Women are physically more vulnerable to sexual transmission of HIV than men, probably due to the nature of the cervix. Unlike the vaginal epithelium (surface), which consists of several layers of flat, sturdy squamous cells, parts of the surface of the cervix are made up of a single layer of fragile columnar cells, which are more easily damaged. This is the cellular equivalent of a stack of sumo wrestlers versus a single line of figure skaters.
In younger women, these cervical columnar cells are even more exposed than in adult women, probably a major factor in adolescent girls' higher risk. In addition, several target cells for HIV, including CD-4 cells, are found more frequently on the cervix than throughout the rest of the vagina. The passage of infectious fluids into the upper genital tract (also highly susceptible) via the cervix may be another factor in women's HIV acquisition. Other STIs besides HIV also target the cervix. The bacteria that cause gonorrhea and chlamydia, for example, can only replicate in the cervical epithelium, not in the squamous epithelium of the vagina.
Protecting the cervix may be key.
Though the cervix is not the only factor in vaginal transmission of HIV or STIs, it is highly possible that a woman could reduce her risk by protecting her cervix. Cervical barrier methods include the diaphragm, cervical cap and, to a lesser extent, the contraceptive sponge. Developers are working on variations of these traditional methods that would make them easier to use.
- SILCS Diaphragm PATH (Program for Appropriate Technology in Health) is designing a silicone alternative to the diaphragm. The device would be easier to insert and remove and would not require a health care provider to fit.
- Lea's Shield , sold in Germany, is a silicone cup barrier with a loop for removal.
- FemCap and the Oves Cap are silicone variations of the current latex cervical cap.
- Contraceptive sponges , though not completely impermeable barriers, deliver and release spermicide at the cervix and provide some physical coverage. Two sponges, Protectaid and Pharmatex, are available in Canada and Europe. The Today sponge is expected back on the market in the US shortly.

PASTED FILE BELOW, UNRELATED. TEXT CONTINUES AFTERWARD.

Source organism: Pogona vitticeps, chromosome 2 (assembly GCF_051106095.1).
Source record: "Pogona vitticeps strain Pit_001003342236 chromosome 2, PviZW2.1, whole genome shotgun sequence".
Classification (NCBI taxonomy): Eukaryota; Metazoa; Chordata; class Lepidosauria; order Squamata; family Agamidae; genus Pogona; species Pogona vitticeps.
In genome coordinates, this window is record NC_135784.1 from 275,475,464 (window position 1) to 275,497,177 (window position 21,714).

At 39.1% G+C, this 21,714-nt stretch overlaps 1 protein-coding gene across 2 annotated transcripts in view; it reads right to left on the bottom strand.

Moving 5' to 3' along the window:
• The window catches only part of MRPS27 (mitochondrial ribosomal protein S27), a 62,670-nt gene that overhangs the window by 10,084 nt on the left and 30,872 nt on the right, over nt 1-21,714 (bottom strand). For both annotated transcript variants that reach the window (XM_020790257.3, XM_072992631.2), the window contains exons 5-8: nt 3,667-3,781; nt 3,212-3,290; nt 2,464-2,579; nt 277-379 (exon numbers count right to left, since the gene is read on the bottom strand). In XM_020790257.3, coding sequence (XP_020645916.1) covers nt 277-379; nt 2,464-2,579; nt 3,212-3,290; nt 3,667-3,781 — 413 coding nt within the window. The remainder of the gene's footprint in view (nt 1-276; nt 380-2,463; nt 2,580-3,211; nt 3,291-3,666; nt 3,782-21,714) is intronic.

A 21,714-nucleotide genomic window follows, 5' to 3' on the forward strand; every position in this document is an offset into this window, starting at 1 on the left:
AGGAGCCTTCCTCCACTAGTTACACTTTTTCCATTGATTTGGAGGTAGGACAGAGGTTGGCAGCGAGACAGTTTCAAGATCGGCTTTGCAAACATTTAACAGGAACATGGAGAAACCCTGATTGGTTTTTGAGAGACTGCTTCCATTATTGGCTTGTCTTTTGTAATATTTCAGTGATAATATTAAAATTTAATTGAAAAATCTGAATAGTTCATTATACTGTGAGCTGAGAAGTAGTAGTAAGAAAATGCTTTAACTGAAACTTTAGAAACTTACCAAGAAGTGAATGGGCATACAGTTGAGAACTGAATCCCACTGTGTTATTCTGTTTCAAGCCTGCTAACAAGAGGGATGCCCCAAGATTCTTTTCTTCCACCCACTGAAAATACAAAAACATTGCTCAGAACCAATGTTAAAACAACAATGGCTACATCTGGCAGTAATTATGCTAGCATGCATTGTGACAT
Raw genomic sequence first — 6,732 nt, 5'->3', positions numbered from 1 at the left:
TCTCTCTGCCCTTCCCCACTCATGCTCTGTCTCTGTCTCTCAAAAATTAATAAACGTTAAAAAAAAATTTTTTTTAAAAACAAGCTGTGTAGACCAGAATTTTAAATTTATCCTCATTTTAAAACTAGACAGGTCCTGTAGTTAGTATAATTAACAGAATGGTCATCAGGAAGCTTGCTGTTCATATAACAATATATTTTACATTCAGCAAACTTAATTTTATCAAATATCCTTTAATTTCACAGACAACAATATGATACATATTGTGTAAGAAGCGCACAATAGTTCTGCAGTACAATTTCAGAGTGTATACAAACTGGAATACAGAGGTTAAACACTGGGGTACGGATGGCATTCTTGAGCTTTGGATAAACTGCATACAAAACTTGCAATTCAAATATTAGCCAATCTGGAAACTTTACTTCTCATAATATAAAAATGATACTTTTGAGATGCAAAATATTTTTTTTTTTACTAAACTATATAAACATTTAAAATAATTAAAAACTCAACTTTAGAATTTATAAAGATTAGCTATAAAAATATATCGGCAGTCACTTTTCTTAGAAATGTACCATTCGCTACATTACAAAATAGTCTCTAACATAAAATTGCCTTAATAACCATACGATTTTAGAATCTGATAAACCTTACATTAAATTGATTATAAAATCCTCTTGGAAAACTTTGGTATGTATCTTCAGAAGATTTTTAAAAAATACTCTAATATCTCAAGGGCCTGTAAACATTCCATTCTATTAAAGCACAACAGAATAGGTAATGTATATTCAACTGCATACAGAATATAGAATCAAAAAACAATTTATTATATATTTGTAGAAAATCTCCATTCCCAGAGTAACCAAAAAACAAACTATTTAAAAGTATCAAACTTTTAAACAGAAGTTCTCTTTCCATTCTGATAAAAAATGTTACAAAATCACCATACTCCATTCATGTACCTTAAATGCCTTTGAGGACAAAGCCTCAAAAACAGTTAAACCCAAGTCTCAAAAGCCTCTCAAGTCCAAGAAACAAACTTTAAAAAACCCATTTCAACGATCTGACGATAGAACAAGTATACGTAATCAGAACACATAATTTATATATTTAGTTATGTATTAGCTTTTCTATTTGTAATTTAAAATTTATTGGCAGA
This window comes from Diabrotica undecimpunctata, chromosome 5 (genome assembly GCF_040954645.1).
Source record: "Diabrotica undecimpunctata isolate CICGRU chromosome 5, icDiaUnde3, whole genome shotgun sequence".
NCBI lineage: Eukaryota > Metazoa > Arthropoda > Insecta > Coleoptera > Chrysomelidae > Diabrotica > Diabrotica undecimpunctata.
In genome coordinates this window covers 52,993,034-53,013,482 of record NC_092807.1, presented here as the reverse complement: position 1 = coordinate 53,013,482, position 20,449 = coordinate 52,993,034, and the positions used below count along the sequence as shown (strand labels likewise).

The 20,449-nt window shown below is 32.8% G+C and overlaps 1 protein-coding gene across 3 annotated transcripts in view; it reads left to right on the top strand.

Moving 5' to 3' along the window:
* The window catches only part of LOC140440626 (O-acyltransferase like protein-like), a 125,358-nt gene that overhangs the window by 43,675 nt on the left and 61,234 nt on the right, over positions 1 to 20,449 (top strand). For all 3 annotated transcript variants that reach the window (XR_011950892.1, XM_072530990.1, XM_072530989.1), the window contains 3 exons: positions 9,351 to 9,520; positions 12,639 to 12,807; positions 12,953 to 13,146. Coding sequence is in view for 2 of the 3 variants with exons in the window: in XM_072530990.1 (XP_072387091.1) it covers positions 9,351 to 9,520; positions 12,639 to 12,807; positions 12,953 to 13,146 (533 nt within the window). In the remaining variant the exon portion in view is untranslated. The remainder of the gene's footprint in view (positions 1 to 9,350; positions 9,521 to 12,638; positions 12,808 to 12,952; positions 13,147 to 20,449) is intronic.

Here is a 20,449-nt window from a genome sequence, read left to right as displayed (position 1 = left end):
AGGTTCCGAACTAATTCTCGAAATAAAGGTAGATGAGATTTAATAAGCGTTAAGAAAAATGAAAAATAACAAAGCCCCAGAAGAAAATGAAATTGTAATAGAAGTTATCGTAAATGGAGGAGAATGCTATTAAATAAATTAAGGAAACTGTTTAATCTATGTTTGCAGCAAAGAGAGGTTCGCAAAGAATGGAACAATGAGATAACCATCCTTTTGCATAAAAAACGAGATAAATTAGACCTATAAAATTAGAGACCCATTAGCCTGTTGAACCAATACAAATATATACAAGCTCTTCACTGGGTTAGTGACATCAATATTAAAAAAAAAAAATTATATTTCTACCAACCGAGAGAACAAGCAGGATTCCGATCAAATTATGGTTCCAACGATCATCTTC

The Contraceptive Research and Development Program (CONRAD) is supporting studies to demonstrate that some of these devices are equivalent to those currently approved by the FDA for contraceptive efficacy. However, so far no studies have been published that specifically tested whether cervical barrier methods can reduce the risk of HIV transmission. On July 13, 2007, the MIRA (Methods for Improving Reproductive Health in Africa) diaphragm study released their preliminary findings on the use of a cervical barrier to prevent acquisition of HIV. The trial results show that in the context of a comprehensive HIV prevention package (including condoms, counselling and STI screening and treatment) there is no added protective benefit from the use of a diaphragm and lubricant.
Given these results, the study authors conclude that a diaphragm should not be used or promoted as an effective means of HIV prevention at this time. These data, however, do not conclusively rule out that cervical barriers may have a role in HIV prevention. The diaphragm findings are still preliminary and only speak to whether this particular cervical barrier, when used with a non-microbicidal lubricant, can reduce the risk of HIV infection compared to a comprehensive prevention package of STI screening and treatment, risk reduction counselling, and male condom promotion and use. The MIRA study was not designed to determine whether the use of a cervical barrier was better than nothing at all. Other cervical barrier methods, particularly when combined with future microbicide candidates, may prove effective and many feel the HIV prevention field should continue to develop and pursue such combination approaches.